In 1919, the magazine moved from monthly to fortnightly publication and ran an exposé of the drug trade by Emily Murphy. Costain left the magazine to become a novelist and was replaced by J. Vernon Mackenzie who remained at the helm until 1926. During his tenure, Maclean's achieved national stature.
After Mackenzie, H. Napier Moore became the new editor. An Englishman, he saw the magazine as an expression of Canada's role in the British Empire. Moore ultimately became a figurehead with the day-to-day running of the magazine falling to managing editor W. Arthur Irwin, a Canadian nationalist, who saw the magazine as an exercise in nation-building, giving it a mandate to promote national pride. Under Irwin's influence, the magazine's covers promoted Canadian scenery and imagery. The magazine also sponsored an annual short story contest on Canadian themes and acquired a sports department. Irwin was also responsible for orienting the magazine towards both small and big "L" Liberalism.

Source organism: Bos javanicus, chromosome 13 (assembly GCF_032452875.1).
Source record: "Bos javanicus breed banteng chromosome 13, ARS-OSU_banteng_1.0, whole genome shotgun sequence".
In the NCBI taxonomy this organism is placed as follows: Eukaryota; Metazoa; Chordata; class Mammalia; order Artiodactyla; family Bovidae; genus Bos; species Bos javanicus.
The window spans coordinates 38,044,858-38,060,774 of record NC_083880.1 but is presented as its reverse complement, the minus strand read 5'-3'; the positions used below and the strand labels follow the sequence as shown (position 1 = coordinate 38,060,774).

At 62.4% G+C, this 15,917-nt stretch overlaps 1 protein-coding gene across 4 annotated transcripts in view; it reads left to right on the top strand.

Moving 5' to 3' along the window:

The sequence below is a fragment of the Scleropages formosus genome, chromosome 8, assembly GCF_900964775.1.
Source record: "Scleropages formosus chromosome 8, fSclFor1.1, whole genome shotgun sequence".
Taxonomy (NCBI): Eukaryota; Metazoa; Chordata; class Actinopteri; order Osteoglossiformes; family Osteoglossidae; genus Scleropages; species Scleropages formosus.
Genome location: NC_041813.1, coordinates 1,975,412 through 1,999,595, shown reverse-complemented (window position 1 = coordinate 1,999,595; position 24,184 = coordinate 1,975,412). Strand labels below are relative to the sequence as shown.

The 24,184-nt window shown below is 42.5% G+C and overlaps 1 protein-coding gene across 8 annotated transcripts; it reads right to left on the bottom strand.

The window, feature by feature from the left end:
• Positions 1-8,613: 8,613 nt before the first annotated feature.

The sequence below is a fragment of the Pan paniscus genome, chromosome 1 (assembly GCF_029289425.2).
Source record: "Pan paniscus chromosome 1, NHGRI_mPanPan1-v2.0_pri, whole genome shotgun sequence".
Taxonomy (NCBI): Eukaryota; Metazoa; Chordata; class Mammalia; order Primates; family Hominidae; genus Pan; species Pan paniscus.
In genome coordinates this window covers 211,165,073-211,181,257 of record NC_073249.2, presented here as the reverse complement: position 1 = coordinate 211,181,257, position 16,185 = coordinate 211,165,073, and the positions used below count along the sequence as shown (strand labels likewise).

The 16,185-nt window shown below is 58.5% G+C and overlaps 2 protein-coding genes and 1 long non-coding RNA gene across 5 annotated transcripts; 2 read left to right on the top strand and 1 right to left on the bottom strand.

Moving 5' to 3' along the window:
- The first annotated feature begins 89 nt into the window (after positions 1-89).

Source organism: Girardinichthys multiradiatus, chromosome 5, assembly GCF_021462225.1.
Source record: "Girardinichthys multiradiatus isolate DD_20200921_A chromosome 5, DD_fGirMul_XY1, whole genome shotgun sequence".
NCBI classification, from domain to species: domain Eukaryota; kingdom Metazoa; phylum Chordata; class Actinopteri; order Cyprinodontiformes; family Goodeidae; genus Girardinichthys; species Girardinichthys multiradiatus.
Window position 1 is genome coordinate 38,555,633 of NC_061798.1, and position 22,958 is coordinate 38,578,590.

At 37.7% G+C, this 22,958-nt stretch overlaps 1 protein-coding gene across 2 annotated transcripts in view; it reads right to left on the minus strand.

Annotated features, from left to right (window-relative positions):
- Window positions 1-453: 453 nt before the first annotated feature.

During the Second World War, Maclean's ran an overseas edition for Canadian troops serving abroad. By the time of its final run in 1946, the "bantam" edition had a circulation of 800,000. Maclean's war coverage featured war photography by Yousuf Karsh, later an internationally acclaimed portrait photographer, and articles by war correspondents John Clare and Leonard Shapiro.
Irwin officially replaced Moore as editor in 1945, and reoriented the magazine by building it around news features written by a new stable of writers that included Pierre Berton, W.O. Mitchell, Scott Young, Ralph Allen, and Blair Fraser.